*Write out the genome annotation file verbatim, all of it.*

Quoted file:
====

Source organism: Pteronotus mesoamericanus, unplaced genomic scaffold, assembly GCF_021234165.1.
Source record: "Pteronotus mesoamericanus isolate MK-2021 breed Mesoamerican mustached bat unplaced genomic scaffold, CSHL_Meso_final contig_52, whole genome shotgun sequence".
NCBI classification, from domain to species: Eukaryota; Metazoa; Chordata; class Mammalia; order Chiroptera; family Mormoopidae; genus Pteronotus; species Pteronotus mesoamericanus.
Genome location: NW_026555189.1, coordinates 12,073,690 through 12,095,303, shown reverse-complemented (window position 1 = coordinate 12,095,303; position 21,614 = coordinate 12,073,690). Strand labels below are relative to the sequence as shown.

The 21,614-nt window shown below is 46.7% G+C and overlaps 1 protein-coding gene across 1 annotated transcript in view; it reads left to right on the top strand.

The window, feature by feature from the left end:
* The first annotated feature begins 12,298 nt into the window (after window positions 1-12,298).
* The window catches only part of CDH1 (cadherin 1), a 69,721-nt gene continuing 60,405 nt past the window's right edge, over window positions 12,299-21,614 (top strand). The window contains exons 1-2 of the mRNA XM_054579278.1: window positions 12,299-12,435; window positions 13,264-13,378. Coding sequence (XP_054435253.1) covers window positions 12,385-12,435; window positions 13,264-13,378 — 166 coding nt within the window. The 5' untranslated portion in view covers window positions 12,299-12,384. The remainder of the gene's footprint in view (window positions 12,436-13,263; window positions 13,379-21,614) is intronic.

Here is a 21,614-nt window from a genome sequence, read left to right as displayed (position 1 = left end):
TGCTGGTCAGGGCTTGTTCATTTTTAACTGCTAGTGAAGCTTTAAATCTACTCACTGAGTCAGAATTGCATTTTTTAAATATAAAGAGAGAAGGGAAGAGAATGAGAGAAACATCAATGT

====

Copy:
Source organism: Pteronotus mesoamericanus, unplaced genomic scaffold, assembly GCF_021234165.1.
Source record: "Pteronotus mesoamericanus isolate MK-2021 breed Mesoamerican mustached bat unplaced genomic scaffold, CSHL_Meso_final contig_52, whole genome shotgun sequence".
NCBI classification, from domain to species: Eukaryota; Metazoa; Chordata; class Mammalia; order Chiroptera; family Mormoopidae; genus Pteronotus; species Pteronotus mesoamericanus.
Genome location: NW_026555189.1, coordinates 12,073,690 through 12,095,303, shown reverse-complemented (window position 1 = coordinate 12,095,303; position 21,614 = coordinate 12,073,690). Strand labels below are relative to the sequence as shown.

The 21,614-nt window shown below is 46.7% G+C and overlaps 1 protein-coding gene across 1 annotated transcript in view; it reads left to right on the top strand.

The window, feature by feature from the left end:
* The first annotated feature begins 12,298 nt into the window (after window positions 1-12,298).
* The window catches only part of CDH1 (cadherin 1), a 69,721-nt gene continuing 60,405 nt past the window's right edge, over window positions 12,299-21,614 (top strand). The window contains exons 1-2 of the mRNA XM_054579278.1: window positions 12,299-12,435; window positions 13,264-13,378. Coding sequence (XP_054435253.1) covers window positions 12,385-12,435; window positions 13,264-13,378 — 166 coding nt within the window. The 5' untranslated portion in view covers window positions 12,299-12,384. The remainder of the gene's footprint in view (window positions 12,436-13,263; window positions 13,379-21,614) is intronic.

Here is a 21,614-nt window from a genome sequence, read left to right as displayed (position 1 = left end):
TGCTGGTCAGGGCTTGTTCATTTTTAACTGCTAGTGAAGCTTTAAATCTACTCACTGAGTCAGAATTGCATTTTTTAAATATAAAGAGAGAAGGGAAGAGAATGAGAGAAACATCAATGT